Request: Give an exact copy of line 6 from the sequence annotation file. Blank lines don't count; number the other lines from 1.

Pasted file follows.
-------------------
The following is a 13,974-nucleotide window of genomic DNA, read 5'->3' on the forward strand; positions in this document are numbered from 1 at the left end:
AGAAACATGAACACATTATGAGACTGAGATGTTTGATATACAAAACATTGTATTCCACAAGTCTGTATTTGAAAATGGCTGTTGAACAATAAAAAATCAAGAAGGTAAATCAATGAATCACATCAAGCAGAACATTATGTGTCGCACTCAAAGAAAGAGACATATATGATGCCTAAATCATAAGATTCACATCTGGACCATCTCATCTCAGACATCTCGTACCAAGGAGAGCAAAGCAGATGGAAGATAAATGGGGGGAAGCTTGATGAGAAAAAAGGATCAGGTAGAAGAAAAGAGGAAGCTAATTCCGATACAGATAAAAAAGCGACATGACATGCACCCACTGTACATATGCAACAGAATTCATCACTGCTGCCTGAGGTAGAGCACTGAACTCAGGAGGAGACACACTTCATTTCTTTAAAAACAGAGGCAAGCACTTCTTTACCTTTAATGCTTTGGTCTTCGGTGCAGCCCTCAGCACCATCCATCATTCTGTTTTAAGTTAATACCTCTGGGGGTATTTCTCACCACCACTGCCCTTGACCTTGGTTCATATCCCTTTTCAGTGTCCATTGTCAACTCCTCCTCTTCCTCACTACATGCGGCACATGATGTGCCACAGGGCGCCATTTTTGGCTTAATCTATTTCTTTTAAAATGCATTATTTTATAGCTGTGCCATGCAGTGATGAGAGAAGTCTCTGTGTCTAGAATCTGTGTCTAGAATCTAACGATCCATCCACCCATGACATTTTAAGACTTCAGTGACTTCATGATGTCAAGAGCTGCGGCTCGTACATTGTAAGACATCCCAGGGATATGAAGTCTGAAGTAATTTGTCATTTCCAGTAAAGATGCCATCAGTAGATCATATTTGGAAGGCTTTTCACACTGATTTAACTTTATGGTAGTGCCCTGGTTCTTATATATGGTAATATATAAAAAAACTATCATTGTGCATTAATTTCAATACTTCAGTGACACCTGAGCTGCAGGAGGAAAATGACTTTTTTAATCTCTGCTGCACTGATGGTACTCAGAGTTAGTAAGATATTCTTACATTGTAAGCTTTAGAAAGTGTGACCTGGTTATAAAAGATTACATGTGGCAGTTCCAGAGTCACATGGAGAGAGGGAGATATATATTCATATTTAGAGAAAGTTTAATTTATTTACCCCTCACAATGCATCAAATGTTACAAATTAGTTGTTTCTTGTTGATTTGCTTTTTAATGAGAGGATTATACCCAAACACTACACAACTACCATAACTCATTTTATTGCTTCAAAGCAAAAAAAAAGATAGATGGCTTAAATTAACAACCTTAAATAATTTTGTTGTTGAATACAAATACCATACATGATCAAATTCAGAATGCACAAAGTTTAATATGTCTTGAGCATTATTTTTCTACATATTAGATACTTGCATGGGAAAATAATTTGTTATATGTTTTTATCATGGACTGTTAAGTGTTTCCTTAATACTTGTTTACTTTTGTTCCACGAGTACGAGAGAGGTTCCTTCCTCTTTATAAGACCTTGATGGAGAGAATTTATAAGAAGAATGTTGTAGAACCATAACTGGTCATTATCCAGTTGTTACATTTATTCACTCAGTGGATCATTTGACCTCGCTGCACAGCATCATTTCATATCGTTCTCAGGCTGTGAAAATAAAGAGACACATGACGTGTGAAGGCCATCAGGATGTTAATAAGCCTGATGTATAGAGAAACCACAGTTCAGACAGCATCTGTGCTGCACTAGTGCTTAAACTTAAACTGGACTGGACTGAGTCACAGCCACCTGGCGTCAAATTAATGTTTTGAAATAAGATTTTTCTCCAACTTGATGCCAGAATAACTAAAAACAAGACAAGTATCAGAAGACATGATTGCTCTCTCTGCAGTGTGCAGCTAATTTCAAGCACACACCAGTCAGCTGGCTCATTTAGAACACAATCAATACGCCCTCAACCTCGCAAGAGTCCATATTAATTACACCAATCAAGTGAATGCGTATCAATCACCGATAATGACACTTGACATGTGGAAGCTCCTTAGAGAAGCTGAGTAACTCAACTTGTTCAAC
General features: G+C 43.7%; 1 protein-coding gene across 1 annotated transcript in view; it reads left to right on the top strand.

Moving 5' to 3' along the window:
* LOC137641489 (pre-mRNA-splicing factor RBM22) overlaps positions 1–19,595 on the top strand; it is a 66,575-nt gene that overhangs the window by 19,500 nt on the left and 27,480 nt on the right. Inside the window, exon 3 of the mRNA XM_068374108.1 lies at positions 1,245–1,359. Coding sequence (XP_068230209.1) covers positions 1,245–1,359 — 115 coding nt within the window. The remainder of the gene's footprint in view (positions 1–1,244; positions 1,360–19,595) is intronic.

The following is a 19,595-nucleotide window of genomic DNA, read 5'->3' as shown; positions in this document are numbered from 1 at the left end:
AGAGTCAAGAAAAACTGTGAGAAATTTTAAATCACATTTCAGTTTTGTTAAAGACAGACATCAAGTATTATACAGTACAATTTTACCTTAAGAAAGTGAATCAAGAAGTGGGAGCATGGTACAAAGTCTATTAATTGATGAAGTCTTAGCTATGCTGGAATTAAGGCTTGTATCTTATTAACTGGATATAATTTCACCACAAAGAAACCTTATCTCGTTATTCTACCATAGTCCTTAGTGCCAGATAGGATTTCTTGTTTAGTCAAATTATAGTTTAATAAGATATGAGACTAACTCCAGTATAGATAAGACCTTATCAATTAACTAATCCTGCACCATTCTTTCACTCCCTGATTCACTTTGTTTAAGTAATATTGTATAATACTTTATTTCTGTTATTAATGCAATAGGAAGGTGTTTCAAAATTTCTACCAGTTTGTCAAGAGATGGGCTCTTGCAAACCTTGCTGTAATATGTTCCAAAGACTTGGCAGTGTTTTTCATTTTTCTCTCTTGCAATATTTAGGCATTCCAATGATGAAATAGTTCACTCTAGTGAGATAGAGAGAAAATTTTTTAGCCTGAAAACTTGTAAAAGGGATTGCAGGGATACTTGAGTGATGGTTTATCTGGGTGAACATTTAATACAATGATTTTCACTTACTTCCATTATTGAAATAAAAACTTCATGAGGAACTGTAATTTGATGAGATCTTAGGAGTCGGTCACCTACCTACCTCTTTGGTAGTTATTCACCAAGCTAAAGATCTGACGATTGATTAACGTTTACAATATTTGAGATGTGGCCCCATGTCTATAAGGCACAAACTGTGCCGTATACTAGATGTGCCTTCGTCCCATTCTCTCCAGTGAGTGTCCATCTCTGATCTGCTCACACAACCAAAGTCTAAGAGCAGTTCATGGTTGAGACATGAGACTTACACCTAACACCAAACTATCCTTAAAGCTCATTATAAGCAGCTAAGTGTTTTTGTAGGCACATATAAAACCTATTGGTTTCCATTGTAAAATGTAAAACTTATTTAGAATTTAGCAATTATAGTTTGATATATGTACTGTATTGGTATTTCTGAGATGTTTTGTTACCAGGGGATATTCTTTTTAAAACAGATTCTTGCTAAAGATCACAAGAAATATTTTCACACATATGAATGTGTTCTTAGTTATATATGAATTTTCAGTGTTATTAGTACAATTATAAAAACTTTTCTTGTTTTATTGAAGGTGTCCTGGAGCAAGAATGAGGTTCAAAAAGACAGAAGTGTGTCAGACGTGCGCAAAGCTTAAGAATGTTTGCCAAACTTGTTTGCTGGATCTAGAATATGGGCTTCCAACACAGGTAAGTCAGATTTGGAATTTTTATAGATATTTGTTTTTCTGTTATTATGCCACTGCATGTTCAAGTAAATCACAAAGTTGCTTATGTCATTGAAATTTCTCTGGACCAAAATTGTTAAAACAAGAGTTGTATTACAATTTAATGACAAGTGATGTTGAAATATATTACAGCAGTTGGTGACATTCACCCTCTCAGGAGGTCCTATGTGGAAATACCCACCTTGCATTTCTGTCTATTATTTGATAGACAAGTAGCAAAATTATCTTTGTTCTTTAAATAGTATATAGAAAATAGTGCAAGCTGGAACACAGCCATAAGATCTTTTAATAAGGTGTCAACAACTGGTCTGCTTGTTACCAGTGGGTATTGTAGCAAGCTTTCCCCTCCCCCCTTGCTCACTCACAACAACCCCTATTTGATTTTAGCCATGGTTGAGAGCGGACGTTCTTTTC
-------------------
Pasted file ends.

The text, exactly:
The following is a 19,595-nucleotide window of genomic DNA, read 5'->3' as shown; positions in this document are numbered from 1 at the left end: